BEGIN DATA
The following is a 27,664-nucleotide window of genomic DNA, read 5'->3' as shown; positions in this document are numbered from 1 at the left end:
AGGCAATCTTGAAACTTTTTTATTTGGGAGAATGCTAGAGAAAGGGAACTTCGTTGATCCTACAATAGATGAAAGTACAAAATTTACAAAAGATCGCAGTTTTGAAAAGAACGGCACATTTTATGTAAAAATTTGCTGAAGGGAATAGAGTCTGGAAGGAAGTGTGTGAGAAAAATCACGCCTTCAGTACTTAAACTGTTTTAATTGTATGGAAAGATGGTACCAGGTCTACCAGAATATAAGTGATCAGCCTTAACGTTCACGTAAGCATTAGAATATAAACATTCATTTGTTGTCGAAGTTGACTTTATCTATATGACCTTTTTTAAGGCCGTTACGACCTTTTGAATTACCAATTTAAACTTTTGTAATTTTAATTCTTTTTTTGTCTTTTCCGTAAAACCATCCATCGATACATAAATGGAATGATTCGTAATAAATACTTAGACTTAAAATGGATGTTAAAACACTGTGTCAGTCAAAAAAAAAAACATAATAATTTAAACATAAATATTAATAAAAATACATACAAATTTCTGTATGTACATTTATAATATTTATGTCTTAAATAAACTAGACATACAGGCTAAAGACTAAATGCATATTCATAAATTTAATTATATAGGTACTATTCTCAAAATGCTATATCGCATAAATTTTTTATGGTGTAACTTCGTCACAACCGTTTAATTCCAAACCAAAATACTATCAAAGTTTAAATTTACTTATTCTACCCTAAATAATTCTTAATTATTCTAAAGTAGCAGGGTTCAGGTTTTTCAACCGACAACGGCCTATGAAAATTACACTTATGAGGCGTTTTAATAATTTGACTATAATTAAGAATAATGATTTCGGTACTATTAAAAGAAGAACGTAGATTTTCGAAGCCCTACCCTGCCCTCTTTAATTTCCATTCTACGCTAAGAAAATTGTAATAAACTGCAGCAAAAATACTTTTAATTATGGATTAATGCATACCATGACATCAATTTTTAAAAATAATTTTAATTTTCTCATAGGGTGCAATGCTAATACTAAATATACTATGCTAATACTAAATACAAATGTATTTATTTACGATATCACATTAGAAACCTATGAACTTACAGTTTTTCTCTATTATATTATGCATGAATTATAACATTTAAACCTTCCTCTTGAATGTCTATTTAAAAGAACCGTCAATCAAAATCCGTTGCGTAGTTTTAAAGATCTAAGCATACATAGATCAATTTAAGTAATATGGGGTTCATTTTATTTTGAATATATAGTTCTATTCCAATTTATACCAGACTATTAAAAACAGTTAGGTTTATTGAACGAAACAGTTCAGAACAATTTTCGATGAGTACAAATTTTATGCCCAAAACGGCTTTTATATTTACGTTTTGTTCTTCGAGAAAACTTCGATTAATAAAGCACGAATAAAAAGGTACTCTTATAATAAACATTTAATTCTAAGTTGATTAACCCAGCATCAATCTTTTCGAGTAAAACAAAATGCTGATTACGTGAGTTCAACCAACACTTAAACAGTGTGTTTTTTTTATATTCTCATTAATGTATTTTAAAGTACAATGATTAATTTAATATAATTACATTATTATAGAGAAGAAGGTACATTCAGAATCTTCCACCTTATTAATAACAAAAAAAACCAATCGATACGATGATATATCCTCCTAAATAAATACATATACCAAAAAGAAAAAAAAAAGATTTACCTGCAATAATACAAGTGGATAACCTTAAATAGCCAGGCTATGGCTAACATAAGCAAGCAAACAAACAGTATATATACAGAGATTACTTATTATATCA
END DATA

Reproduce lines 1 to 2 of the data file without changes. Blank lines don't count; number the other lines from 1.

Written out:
The following is a 27,664-nucleotide window of genomic DNA, read 5'->3' as shown; positions in this document are numbered from 1 at the left end:
AGGCAATCTTGAAACTTTTTTATTTGGGAGAATGCTAGAGAAAGGGAACTTCGTTGATCCTACAATAGATGAAAGTACAAAATTTACAAAAGATCGCAGTTTTGAAAAGAACGGCACATTTTATGTAAAAATTTGCTGAAGGGAATAGAGTCTGGAAGGAAGTGTGTGAGAAAAATCACGCCTTCAGTACTTAAACTGTTTTAATTGTATGGAAAGATGGTACCAGGTCTACCAGAATATAAGTGATCAGCCTTAACGTTCACGTAAGCATTAGAATATAAACATTCATTTGTTGTCGAAGTTGACTTTATCTATATGACCTTTTTTAAGGCCGTTACGACCTTTTGAATTACCAATTTAAACTTTTGTAATTTTAATTCTTTTTTTGTCTTTTCCGTAAAACCATCCATCGATACATAAATGGAATGATTCGTAATAAATACTTAGACTTAAAATGGATGTTAAAACACTGTGTCAGTCAAAAAAAAAAACATAATAATTTAAACATAAATATTAATAAAAATACATACAAATTTCTGTATGTACATTTATAATATTTATGTCTTAAATAAACTAGACATACAGGCTAAAGACTAAATGCATATTCATAAATTTAATTATATAGGTACTATTCTCAAAATGCTATATCGCATAAATTTTTTATGGTGTAACTTCGTCACAACCGTTTAATTCCAAACCAAAATACTATCAAAGTTTAAATTTACTTATTCTACCCTAAATAATTCTTAATTATTCTAAAGTAGCAGGGTTCAGGTTTTTCAACCGACAACGGCCTATGAAAATTACACTTATGAGGCGTTTTAATAATTTGACTATAATTAAGAATAATGATTTCGGTACTATTAAAAGAAGAACGTAGATTTTCGAAGCCCTACCCTGCCCTCTTTAATTTCCATTCTACGCTAAGAAAATTGTAATAAACTGCAGCAAAAATACTTTTAATTATGGATTAATGCATACCATGACATCAATTTTTAAAAATAATTTTAATTTTCTCATAGGGTGCAATGCTAATACTAAATATACTATGCTAATACTAAATACAAATGTATTTATTTACGATATCACATTAGAAACCTATGAACTTACAGTTTTTCTCTATTATATTATGCATGAATTATAACATTTAAACCTTCCTCTTGAATGTCTATTTAAAAGAACCGTCAATCAAAATCCGTTGCGTAGTTTTAAAGATCTAAGCATACATAGATCAATTTAAGTAATATGGGGTTCATTTTATTTTGAATATATAGTTCTATTCCAATTTATACCAGACTATTAAAAACAGTTAGGTTTATTGAACGAAACAGTTCAGAACAATTTTCGATGAGTACAAATTTTATGCCCAAAACGGCTTTTATATTTACGTTTTGTTCTTCGAGAAAACTTCGATTAATAAAGCACGAATAAAAAGGTACTCTTATAATAAACATTTAATTCTAAGTTGATTAACCCAGCATCAATCTTTTCGAGTAAAACAAAATGCTGATTACGTGAGTTCAACCAACACTTAAACAGTGTGTTTTTTTTATATTCTCATTAATGTATTTTAAAGTACAATGATTAATTTAATATAATTACATTATTATAGAGAAGAAGGTACATTCAGAATCTTCCACCTTATTAATAACAAAAAAAACCAATCGATACGATGATATATCCTCCTAAATAAATACATATACCAAAAAGAAAAAAAAAAGATTTACCTGCAATAATACAAGTGGATAACCTTAAATAGCCAGGCTATGGCTAACATAAGCAAGCAAACAAACAGTATATATACAGAGATTACTTATTATATCA